Unions representing more than 80,000 workers at health giant Kaiser Permanente announced strikes scheduled for October 14. That includes more than 3,000 people in Colorado.
That strike could mean limits in care available to Kaiser patients, but it is unclear just what that might mean. Kaiser Permanente officials said it would ensure patient care doesn't suffer as a result.
"We definitely understand the hardship that this may cause, but we're unable to take the disrespect," said customer service representative Sade Kiel. "Kaiser Permanente is not only messing with our wages, but it's patient safety; it's workplace safety."
The potential strike would affect a variety of technicians, nursing and medical assistants and others. Doctors, registered nurses and mental health workers won't be part of a strike.
Layoffs and insufficient salary raises are making it untenable to work at Kaiser, Kiel said. She also said she doesn't think the level of patient care will be lowered significantly by a strike because Kaiser's layoffs have already damaged the ability of workers to care for patients.
Kaiser said they are offering workers a 1 percent raise. The union is asking for 3 and 4 percent raises.
"The cost of living here in Colorado is constantly increasing and in order to live comfortably, we will definitely need a little bit more than a 1 percent raise," Kiel said. "Kaiser Permanente's greed is taking over what Kaiser Permanente is really about. They have lost that vision of patient and member focus. They are primarily focusing on profit."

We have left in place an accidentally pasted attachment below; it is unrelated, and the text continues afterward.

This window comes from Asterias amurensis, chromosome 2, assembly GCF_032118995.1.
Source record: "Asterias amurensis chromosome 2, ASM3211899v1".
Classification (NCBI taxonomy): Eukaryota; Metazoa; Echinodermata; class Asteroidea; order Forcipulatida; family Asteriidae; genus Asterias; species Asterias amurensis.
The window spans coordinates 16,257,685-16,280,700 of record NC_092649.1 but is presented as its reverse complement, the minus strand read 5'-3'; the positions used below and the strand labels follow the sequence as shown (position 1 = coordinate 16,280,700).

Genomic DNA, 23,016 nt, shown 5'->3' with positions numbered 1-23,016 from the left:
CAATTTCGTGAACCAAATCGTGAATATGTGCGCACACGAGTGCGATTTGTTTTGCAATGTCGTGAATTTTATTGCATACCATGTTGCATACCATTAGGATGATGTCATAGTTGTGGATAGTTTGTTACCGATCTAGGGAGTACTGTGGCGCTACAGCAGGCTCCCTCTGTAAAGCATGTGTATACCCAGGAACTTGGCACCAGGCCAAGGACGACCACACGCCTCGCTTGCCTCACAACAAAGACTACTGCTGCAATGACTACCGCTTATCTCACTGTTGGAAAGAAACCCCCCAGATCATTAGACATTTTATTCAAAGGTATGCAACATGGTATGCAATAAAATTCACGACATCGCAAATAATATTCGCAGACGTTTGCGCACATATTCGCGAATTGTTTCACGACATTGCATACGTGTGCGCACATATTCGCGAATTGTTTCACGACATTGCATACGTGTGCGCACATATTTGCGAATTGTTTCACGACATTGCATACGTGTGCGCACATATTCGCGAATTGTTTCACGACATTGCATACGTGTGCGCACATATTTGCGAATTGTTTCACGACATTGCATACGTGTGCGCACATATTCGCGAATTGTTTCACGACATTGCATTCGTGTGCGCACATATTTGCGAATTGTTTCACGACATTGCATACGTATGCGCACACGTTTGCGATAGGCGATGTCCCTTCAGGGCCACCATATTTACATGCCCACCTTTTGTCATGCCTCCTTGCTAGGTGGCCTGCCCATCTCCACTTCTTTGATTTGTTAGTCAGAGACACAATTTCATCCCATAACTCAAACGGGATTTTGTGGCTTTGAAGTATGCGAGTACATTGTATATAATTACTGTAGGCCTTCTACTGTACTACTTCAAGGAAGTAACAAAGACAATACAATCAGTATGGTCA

There are plans in place to secure patient care in the event of a strike, according to Kaiser spokesperson Amy Whited, who did not provide additional details into what those plans may be.
Whited said the union has not given official notice of a strike. State law requires 10 days notice.
Another sticking point for the union is the two-tiered benefits system being offered by Kaiser. New employees would not have access to the same benefits as current employees, according to union president Ron Ruggiero. The union said Kaiser's offer also doesn't provide any protection against outsourcing, something Kiel worries about in her customer service job.
"In this period of unprecedented financial success, which our members have obviously helped contribute to, there is absolutely no reason for them offering the worst raises in over 20 years," Ruggiero said.
The strike would last for one week, Ruggiero said.
Colorado Public Radio gave Kaiser Permanente officials several opportunities to do a recorded interview, all of which they declined. They provided a written statement.
Negotiations will continue Sept. 23 and 24.
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